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Old 02-05-2007, 12:49 AM   #1
ryanoa
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rc.modules-2.6.19.2


I've recently compiled 2.6.19.2 and it works flawlessly. I need to load some modules during boot but I don't have /etc/rc.d/rc.modules-2.6.19.2, do I need to create one? If so, what's the best way to do this? Or, can I load modules somewhere else?

Thanks,
Ryan
 
Old 02-05-2007, 02:58 AM   #2
bathory
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If you have /etc/rc.d/rc.modules you can put them there. Another way is to use /etc/rc.d/rc.local to load the modules you want
 
Old 02-05-2007, 09:29 AM   #3
GrapefruiTgirl
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Just remember, if you use the rc.local file, it is apparently the first and ONLY modules file that will be checked, so be sure everything you need is in there.
I have had good success keeping ONE rc.modules file for each kernel-version I happen to be using/testing, and using a symlink called rc.modules to point to the correct modules file to be used at the moment.
Lately all my kernels are 2.6.x.x, so I have named the modules file rc.modules-2.6.x.x, and I created a symlink called rc.modules, which points to it.
 
Old 02-05-2007, 06:14 PM   #4
H_TeXMeX_H
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Assuming they are related enough (and they are), you might wanna start with the rc.modules-2.6.x from one of the Slackware 2.6.x kernels, fix whatever you need to, rename it to match your kernel, and symlink rc.modules to it. If not, then I guess you'll have to write it from scratch.

Last edited by H_TeXMeX_H; 02-05-2007 at 06:15 PM.
 
Old 02-05-2007, 06:36 PM   #5
kevmccor
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Have a look at your /etc/rc.M file. This loads things on startup in multi-user mode (the normal mode). The services you want should be identified by rc.[ service ] scripts which are set to executable if they are to be run. The printing module (parport_pc, lp, etc.), usb modules (ohci_hcd, sg, usb_storage, etc.), and sound modules (snd_*) are among those that are not started there. The firewall (iptables) modules are also not loaded there. Generally, any script in the rc.d directory that is executable will be run at startup. Your kernel may have automatic module loading and unloading as well, in which case the modules will be loaded when a need is detected. You can put module parameters in /etc/modprobe.conf.

There are so many possible variations that it really requires that you become familiar with your hardware and program needs. Run /sbin/lsmod to see what you have and then read up on what you need or think you need.
 
Old 02-05-2007, 07:16 PM   #6
ryanoa
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Thank you for all the replies,
I made a copy my old rc.modules-2.6.18 and renamed it rc.modules-2.6.19.2, then symlinked rc.modules to the new one. Seems to work just fine, no problems yet.

Thanks again,
Ryan
 
Old 02-06-2007, 10:46 AM   #7
duryodhan
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no need to symlink. Symlinkin is a pain if you keep on upgradin....

it always searches for rc.modules-'uname -r' first.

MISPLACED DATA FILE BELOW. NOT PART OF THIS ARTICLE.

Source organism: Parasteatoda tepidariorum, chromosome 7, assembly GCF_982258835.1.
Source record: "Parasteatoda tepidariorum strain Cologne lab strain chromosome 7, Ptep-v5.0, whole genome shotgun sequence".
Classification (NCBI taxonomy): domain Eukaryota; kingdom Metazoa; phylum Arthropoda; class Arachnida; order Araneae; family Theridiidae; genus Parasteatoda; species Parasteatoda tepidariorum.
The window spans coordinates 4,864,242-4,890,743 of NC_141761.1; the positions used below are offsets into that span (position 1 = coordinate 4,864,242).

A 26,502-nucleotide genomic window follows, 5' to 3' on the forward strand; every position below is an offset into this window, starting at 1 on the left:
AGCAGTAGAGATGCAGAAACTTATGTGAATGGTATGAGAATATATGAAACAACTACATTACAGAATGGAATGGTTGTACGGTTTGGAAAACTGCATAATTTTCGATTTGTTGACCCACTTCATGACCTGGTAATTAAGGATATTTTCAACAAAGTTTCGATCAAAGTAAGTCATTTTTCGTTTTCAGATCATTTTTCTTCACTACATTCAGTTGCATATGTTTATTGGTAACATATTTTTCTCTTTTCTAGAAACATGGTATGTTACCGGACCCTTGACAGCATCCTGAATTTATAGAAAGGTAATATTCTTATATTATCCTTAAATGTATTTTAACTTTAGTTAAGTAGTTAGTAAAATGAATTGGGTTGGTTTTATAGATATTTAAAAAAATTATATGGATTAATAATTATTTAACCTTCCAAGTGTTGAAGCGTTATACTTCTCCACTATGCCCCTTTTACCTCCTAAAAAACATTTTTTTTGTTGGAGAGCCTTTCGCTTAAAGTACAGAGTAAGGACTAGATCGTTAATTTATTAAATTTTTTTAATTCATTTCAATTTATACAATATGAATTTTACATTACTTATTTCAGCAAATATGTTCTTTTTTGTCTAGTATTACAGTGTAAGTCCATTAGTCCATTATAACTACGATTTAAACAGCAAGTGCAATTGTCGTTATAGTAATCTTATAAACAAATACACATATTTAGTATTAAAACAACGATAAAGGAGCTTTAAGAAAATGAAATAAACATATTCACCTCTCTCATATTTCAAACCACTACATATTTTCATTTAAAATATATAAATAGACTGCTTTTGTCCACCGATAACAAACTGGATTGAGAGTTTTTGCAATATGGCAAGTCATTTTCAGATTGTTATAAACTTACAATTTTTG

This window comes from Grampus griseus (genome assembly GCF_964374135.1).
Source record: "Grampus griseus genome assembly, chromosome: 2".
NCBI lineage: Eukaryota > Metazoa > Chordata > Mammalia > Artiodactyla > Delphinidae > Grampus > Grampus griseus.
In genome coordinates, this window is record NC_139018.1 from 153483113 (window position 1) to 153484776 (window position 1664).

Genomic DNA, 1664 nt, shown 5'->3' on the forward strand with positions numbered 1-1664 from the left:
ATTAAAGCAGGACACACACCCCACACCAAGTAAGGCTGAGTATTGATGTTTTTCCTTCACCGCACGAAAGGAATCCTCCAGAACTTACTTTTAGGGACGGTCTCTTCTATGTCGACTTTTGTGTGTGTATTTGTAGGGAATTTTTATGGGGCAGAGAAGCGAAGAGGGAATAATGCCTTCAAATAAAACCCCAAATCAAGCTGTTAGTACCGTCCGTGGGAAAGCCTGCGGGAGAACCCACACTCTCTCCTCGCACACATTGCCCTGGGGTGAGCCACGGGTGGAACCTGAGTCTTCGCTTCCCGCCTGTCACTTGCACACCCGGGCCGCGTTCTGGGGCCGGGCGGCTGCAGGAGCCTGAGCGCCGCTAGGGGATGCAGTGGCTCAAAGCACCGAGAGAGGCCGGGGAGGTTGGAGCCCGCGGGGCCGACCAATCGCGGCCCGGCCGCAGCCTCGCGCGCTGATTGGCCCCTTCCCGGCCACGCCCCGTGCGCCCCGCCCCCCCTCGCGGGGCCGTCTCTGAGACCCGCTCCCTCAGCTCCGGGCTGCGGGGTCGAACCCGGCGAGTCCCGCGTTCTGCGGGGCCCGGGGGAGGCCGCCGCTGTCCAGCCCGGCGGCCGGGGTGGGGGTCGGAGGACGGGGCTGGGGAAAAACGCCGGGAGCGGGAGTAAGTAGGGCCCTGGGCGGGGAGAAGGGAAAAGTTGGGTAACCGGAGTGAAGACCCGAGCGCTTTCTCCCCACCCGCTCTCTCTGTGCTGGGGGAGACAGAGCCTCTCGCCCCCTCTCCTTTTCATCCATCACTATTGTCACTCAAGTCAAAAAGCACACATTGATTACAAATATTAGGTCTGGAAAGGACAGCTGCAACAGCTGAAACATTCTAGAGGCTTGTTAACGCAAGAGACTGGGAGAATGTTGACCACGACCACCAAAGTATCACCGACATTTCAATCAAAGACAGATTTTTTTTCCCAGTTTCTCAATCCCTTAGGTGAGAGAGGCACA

then goes for rc.modules.

rc.local is totally different and unrelated. You can put modprobe there but its not wat I would recommend.
 
Old 02-06-2007, 01:25 PM   #8
H_TeXMeX_H
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Quote:
Originally Posted by duryodhan
it always searches for rc.modules-'uname -r' first.
then goes for rc.modules.
you sure ? I wouldn't put too much trust in that statement. I'd say "almost always".
 
Old 02-06-2007, 05:56 PM   #9
drumz
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This is from rc.S:

Code:
# This loads any kernel modules that are needed.  These might be required to
# use your ethernet card, sound card, or other optional hardware.
# Priority is given first to a script named "rc.modules.local", then
# to "rc.modules-$FULL_KERNEL_VERSION", and finally to the plain "rc.modules".
# Note that if /etc/rc.d/rc.modules.local is found, then that will be the ONLY
# rc.modules script the machine will run, so make sure it has everything in
# it that you need.
if [ -x /etc/rc.d/rc.modules.local -a -r /proc/modules ]; then
  echo "Running /etc/rc.d/rc.modules.local:"
  /bin/sh /etc/rc.d/rc.modules.local
elif [ -x /etc/rc.d/rc.modules-$(uname -r) -a -r /proc/modules ]; then
  echo "Running /etc/rc.d/rc.modules-$(uname -r):"
  . /etc/rc.d/rc.modules-$(uname -r)
elif [ -x /etc/rc.d/rc.modules -a -r /proc/modules -a -L /etc/rc.d/rc.modules $
  echo "Running /etc/rc.d/rc.modules -> $(readlink /etc/rc.d/rc.modules):"
  . /etc/rc.d/rc.modules
elif [ -x /etc/rc.d/rc.modules -a -r /proc/modules ]; then
  echo "Running /etc/rc.d/rc.modules:"
  . /etc/rc.d/rc.modules
fi
So the order of preference is rc.modules.local, rc.modules-`uname -r`, and finally rc.modules. The script even tells you if rc.modules is a symlink! The first one found is used, and the rest are ignored.

Edit: Clarification (For you non-Bashers out there)
The first on in the list found that is also executable is used.

Last edited by drumz; 02-06-2007 at 05:58 PM.
 
Old 02-07-2007, 12:30 AM   #10
duryodhan
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ya rc.modules.local not rc.local. I don't have any rc.modules.local. I only have a rc.local and that has nothing to do with modules. There I just put something like 915resolution etc.
 
  


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